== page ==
The Answer to the Bay Area’s Affordable Housing Crisis
- Feb 21, 2019
Fueled primarily by technology and health care, the Bay Area’s economy continues to expand, boosting rental demand along the way. According to the latest Yardi Matrix report, average rents in metro San Francisco increased by 3.9 percent year-over-year through October to $2,662, nearly double the national figure, putting more and more pressure on low- and middle-income residents.
Several initiatives, like the Multifamily Mixed-Income Program—the state’s first to incentivize affordable housing developers to serve those in the “missing middle”—were created to encourage the construction of more affordable housing. But very low-income and homeless residents have even fewer chances to find a home they can afford. And with housing insecurity comes the lack of basic health-care needs. According to the National Center for Health Statistics, almost a quarter of the people living in poverty don’t have health insurance coverage.
Created last year, Kaiser Permanente’s $200 million Thriving Communities Fund is meant to improve community health by addressing housing stability and homelessness. In a new joint equity fund with Enterprise Community, the company set aside $5.2 million to acquire a 41-unit community in East Oakland, near Kaiser Permanente’s headquarters. Moreover, Kaiser announced a plan to end homelessness for more than 500 Oakland-area residents who are over the age of 50 and have at least one chronic condition. Between 2015 and 2017, homelessness in Oakland increased by 25 percent.
Kaiser and Enterprise also launched a $100 million national loan fund to create and preserve multifamily rental homes for low-income residents throughout Kaiser Permanente’s service areas. Rich Gross, vice president & Northern California market leader for Enterprise Community Partners, and Bechara Choucair, senior vice president & chief community health officer for Kaiser Foundation Health Plan Inc. and Hospitals shared their thoughts on the challenges the Bay Area faces today, suggested solutions to alleviate the affordability crunch and talked about their involvement in the creation of more affordable housing options.
How serious is the affordable housing crisis in the Bay Area today?
Gross: Today, the Bay Area is home to the most expensive housing market in the country. In dollars and cents, San Francisco provides a perfect example. An individual would need to earn $58 per hour, or $120,000 per year, to afford a typical two-bedroom apartment. To find affordability, people are moving farther and farther away from their jobs, sacrificing the time they spend connected to family and community for long commutes. These affordable housing challenges facing the Bay Area create serious gentrification and displacement pressures and deny hundreds of thousands of families, seniors, veterans and people with special needs a fair opportunity to thrive, threatening the health, education and economies of our communities.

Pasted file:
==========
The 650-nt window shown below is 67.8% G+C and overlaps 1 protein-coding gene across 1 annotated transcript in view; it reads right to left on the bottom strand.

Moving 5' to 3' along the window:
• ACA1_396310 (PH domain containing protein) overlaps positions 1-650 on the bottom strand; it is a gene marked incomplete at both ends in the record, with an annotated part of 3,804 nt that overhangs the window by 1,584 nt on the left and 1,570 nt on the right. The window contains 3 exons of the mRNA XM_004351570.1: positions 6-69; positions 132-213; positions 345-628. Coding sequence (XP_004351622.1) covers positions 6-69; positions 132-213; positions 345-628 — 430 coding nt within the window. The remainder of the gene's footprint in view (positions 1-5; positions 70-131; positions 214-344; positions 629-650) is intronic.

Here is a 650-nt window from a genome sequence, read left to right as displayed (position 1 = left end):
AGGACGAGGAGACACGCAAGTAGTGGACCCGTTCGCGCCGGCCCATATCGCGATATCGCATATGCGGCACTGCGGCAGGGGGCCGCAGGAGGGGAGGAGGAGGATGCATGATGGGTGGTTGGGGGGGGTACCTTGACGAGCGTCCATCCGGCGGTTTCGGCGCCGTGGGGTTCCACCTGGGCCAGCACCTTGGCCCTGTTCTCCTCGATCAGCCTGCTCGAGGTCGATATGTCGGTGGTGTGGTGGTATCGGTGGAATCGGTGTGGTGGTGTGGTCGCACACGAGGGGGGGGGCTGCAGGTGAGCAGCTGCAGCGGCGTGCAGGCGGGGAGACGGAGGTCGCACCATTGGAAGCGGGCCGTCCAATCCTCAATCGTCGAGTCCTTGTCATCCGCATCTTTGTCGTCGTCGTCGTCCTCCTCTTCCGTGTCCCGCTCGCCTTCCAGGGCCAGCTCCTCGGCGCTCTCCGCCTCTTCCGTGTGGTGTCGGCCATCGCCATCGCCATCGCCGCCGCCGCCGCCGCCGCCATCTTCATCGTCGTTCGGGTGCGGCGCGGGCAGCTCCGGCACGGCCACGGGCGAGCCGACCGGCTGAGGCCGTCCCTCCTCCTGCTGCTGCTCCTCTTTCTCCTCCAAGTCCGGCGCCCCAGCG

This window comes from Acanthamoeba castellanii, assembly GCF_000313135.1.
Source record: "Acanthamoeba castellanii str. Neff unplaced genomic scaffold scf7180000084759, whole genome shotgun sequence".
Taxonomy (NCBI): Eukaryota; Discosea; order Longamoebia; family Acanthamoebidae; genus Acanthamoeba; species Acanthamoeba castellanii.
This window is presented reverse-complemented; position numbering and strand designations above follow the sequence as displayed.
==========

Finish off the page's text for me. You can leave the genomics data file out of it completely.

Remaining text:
What can be done to improve affordable housing development and preservation in the Bay Area?
Gross: We know from our 35 years of experience working in the housing sector that the best approach can be described in three Ps—protection, preservation and production. Protection means we work to keep residents in their homes through policy and zoning regulations like rent control to ensure that long-standing communities in the Bay Area keep their roots in place and stay affordable for all who call these neighborhoods home.
Preservation focuses on ensuring that the open market of affordable rental housing under threat to become market-rate housing remains affordable. It is critically important to provide funding to affordable housing developers to get these properties off the speculative market. Production is a very straightforward approach to the issue—build more affordable housing. This means utilizing all tools available like the low-income housing tax credit and forging cross-sector partnerships to build new affordable housing developments.